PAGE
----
See our earlier post about one of the finest turntables ever built David Gammon’s Transcriptors Turntable

Vinyl LPs, originally shellac, in the 1950’s became a recycleable plastic compound “PVC”,  appeared in a number of formats. The most popular was the 12” version that held an album’s worth of material – recordings of perhaps ten to twelve songs – on two sides that rotated on a turntable at 33 1/3 rpm. A smaller double sided 7” record that contained usually one, two or three songs  – a featured track or A side intended for the Top 40 chart eligibility plus a B side – that rotated at 45 rpm – these were called “Singles”.

In the clubbing years of the 1980’s, DJ’s called for extended mixes of Singles and these tended to be compiled onto another form of 12” – called an “Extended Play” or “EP” – that rotated usually at 45 rpm and contained several different mixes of the same song allowing the DJ to chose which to play or which to mix with other records on his deck – please see Dominic’s previous post here – Technics SL 1200 by Dominic Baker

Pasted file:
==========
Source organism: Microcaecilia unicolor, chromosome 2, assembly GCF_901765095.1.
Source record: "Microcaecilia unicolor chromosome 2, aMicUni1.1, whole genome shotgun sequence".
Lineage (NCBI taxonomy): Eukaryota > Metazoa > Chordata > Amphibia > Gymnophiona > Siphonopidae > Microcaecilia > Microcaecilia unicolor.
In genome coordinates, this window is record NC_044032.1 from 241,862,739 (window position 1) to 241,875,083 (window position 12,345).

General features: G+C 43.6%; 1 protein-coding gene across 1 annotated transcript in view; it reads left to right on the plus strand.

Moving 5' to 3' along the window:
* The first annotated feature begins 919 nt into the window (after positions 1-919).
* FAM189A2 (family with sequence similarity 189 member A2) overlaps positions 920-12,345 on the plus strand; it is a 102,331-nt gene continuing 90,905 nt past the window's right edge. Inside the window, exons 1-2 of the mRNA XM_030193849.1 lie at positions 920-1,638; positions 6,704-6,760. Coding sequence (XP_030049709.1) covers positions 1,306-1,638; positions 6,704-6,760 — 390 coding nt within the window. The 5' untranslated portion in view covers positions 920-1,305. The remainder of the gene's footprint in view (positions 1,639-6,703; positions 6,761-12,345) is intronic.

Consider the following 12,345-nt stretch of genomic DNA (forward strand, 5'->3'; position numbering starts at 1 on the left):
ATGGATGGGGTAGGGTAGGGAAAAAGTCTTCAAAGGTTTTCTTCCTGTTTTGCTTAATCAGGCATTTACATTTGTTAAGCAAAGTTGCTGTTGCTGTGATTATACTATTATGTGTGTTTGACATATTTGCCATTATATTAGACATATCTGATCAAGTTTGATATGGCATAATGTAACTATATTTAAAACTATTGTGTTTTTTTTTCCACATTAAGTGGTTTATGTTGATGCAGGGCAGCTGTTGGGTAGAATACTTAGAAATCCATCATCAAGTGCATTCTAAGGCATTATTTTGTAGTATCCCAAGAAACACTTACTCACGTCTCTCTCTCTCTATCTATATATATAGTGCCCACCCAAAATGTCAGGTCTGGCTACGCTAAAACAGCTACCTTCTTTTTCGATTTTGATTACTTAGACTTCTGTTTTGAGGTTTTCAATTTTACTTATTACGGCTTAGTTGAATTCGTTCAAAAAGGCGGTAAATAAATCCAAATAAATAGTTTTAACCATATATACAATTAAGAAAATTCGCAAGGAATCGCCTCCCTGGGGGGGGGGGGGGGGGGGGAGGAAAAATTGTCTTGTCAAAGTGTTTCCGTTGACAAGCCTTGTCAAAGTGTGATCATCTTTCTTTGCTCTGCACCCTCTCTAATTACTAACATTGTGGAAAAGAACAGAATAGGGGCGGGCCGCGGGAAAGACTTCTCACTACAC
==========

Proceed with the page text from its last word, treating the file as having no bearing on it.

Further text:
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Add these cool retro “Vinyl Rules” T shirts to your wardrobe – AMAZON links here

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Vinyl Rules Black T-Shirt (Red print)-XXXXXX-Large

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Vinyl Rules – DJ Mixing Deck Mens T Shirt – white – Adult Mens 50-52″ XXL 

Vinyl LPs are a flawed format with some serious drawbacks. They are prone to scratch, attract finger prints if mishandled – palms at 9.00 and 3.00 is ideal – and through static acquired dust in the grooves such that it was entirely possible to “wear out” your LPs. Premium versions were pressed in limited numbers and made for better audio quality yet inevitably more expensive.